James Hatch is a former a Navy SEAL who has dealt with PTSD for nearly half of his 52 years of life. So it was kind of a big deal when he was accepted to Yale University this past fall as a college freshman. While the Fox News crowd may have been eagerly anticipating the meaty clickbait they could mine from the potential cultural clash of this Real American and those whiney radical college protestors, Hatch beat them to the punch by publishing his own reflection on his first semester. Spoiler alert: it's probably one of the most deeply humanistic things I've read in a long time.
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As the younger students started to express their thoughts, the young woman (truly a unicorn of a human) used the word “safe space” and it hit me forcefully. I come from a place where when I hear that term, I roll my eyes into the back of my vacant skull and laugh from the bottom of my potbelly. This time, I was literally in shock. It hit me that what I thought a “safe space” meant, was not accurate. This young woman, the one who used the phrase, isn’t scared of anything. She is a life-force of goodness and strength. She doesn’t need anyone to provide a comfortable environment for her. What she meant by “safe space” was that she was happy to be in an environment where difficult subjects can be discussed openly, without the risk of disrespect or harsh judgment. This works both ways.
History has been kind to Fred Rogers' legacy; the beloved children's entertainer does not have the intergenerational staying power of Sesame Street (thanks in large part to Rogers' relentless focus on making programming aimed exclusively at small children, without any pretense to entertaining their grownups), but touchstones like his Congressional testimony on public TV funding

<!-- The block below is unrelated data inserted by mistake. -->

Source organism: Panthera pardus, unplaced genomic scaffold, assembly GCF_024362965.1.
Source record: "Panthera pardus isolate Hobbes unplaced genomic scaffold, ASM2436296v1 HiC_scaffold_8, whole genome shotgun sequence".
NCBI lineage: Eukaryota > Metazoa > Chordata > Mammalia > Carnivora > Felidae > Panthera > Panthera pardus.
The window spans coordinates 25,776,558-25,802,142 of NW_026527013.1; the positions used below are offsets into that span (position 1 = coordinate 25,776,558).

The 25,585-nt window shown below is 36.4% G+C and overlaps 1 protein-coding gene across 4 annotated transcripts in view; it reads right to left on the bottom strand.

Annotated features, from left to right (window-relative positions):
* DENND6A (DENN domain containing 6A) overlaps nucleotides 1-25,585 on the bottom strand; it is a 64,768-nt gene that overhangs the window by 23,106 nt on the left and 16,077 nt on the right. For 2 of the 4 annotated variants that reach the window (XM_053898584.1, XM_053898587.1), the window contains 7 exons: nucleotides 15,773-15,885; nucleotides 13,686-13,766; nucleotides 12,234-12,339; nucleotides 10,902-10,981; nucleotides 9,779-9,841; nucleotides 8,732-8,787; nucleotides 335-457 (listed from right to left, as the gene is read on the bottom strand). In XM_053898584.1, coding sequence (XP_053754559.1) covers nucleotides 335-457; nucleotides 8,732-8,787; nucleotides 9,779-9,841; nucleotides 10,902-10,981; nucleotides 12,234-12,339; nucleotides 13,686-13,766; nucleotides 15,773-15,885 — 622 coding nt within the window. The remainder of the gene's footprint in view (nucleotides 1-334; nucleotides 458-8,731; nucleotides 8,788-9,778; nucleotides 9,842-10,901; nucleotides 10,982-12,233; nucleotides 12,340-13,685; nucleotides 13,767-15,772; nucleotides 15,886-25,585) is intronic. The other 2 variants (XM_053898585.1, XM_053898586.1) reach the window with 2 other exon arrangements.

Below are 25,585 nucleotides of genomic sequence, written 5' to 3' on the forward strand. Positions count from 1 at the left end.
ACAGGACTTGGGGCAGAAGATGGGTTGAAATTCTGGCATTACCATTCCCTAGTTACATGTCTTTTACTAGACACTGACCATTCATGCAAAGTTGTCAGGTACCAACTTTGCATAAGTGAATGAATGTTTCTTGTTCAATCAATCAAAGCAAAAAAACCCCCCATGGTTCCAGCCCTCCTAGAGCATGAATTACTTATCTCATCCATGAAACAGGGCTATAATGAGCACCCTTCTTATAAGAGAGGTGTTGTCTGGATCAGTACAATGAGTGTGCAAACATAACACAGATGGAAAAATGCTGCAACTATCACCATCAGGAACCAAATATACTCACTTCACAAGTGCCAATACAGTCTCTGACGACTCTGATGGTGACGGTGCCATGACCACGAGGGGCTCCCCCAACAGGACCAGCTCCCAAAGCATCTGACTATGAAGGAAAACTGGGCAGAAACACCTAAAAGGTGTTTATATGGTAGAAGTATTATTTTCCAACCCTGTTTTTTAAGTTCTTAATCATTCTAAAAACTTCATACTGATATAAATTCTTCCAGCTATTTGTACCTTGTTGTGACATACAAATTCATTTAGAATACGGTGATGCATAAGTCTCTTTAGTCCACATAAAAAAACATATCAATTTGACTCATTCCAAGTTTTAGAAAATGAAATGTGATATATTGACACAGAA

, his remarks after 9/11
and his look for the helpers
speech continue to bring a smile and a tear to all who see them, whether for the first time or the five hundredth; Mr Rogers was exactly what he appeared to be, incredibly, and the riddle of how someone could be so sincere and loving has sent rumormongers off to the land of conspiracy
looking for an answer. But the real Mr Rogers story -- as chronicled in Gavin Edwards' new book, Kindness and Wonder: Why Mister Rogers Matters Now More Than Ever
-- is both more mundane and more amazing than any outlandish story.
From an excerpt from last year's The Good Neighbor: The Life and Work of Fred Rogers, the rules of "Freddish" -- as Mr Rogers' crewmembers jokingly referred to the rigorous rules that Rogers used to revise his scripts to make them appropriate and useful for the preschoolers in his audience.
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Phil Agre's 1996 article "How to help someone use a computer" is full of eternal verities that hold up today: it starts with a section on putting yourself in the mindset of someone who's struggling with something you know how to do already ("Beginners face a language problem: they can't ask questions because they don't know what the words mean, they can't know what the words mean until they can successfully use the system, and they can't successfully use the system because they can't ask questions") and then moves on to practical tips for turning that empathy into successful advice ("Try not to ask yes-or-no questions. Nobody wants to look foolish, so their answer is likely to be a guess. 'Did you attach to the file server?' will get you less information than 'What did you do after you turned the computer on?'.") Read the rest
Amy Walker is well known for her celebrity impersonation and accent demonstration video. Here, she practices impersonating Trump as an exercise to better understand him. This video fascinated me. I love it when people experiment on their own nervous systems like this.
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This is not a parody. It's an exercise in #CourageousCompassion. Empathy. To understand President Trump from the inside out, that I may know myself better - especially any part of me that I'd not identified with and projected onto him. To see all as equal. As one.
As Meryl Streep said, "We have to remind each other of the privilege and the responsibility of the act of empathy."
Glenn Fleishman reports from Portland's beloved arts and technology festival, where a darker sense of mission and meaning took hold in the event's third year.